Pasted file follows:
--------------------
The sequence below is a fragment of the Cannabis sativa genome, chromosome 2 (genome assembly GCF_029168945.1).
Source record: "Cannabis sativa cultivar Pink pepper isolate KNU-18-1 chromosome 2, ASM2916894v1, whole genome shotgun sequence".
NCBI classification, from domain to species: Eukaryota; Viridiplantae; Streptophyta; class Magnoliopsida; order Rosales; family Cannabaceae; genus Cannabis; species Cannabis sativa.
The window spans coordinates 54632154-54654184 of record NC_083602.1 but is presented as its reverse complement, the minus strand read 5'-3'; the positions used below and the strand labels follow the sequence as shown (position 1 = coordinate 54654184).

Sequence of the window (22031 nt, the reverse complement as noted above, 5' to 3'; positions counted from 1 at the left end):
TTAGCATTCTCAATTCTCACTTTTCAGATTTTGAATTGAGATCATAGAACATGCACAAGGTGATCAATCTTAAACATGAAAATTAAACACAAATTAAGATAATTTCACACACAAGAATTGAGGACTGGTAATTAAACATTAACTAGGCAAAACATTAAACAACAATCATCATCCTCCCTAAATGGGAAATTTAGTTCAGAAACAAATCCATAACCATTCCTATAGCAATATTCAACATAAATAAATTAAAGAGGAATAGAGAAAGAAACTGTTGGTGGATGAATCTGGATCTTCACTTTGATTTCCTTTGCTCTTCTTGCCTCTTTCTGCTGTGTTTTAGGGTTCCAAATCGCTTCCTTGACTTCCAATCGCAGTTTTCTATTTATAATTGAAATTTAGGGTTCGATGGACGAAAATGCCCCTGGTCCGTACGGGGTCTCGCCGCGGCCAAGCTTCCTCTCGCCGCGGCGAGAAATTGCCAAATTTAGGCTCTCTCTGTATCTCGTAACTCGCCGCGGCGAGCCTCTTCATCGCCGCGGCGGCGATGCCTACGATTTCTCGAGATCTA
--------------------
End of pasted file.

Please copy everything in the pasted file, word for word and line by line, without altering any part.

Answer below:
The sequence below is a fragment of the Cannabis sativa genome, chromosome 2 (genome assembly GCF_029168945.1).
Source record: "Cannabis sativa cultivar Pink pepper isolate KNU-18-1 chromosome 2, ASM2916894v1, whole genome shotgun sequence".
NCBI classification, from domain to species: Eukaryota; Viridiplantae; Streptophyta; class Magnoliopsida; order Rosales; family Cannabaceae; genus Cannabis; species Cannabis sativa.
The window spans coordinates 54632154-54654184 of record NC_083602.1 but is presented as its reverse complement, the minus strand read 5'-3'; the positions used below and the strand labels follow the sequence as shown (position 1 = coordinate 54654184).

Sequence of the window (22031 nt, the reverse complement as noted above, 5' to 3'; positions counted from 1 at the left end):
TTAGCATTCTCAATTCTCACTTTTCAGATTTTGAATTGAGATCATAGAACATGCACAAGGTGATCAATCTTAAACATGAAAATTAAACACAAATTAAGATAATTTCACACACAAGAATTGAGGACTGGTAATTAAACATTAACTAGGCAAAACATTAAACAACAATCATCATCCTCCCTAAATGGGAAATTTAGTTCAGAAACAAATCCATAACCATTCCTATAGCAATATTCAACATAAATAAATTAAAGAGGAATAGAGAAAGAAACTGTTGGTGGATGAATCTGGATCTTCACTTTGATTTCCTTTGCTCTTCTTGCCTCTTTCTGCTGTGTTTTAGGGTTCCAAATCGCTTCCTTGACTTCCAATCGCAGTTTTCTATTTATAATTGAAATTTAGGGTTCGATGGACGAAAATGCCCCTGGTCCGTACGGGGTCTCGCCGCGGCCAAGCTTCCTCTCGCCGCGGCGAGAAATTGCCAAATTTAGGCTCTCTCTGTATCTCGTAACTCGCCGCGGCGAGCCTCTTCATCGCCGCGGCGGCGATGCCTACGATTTCTCGAGATCTA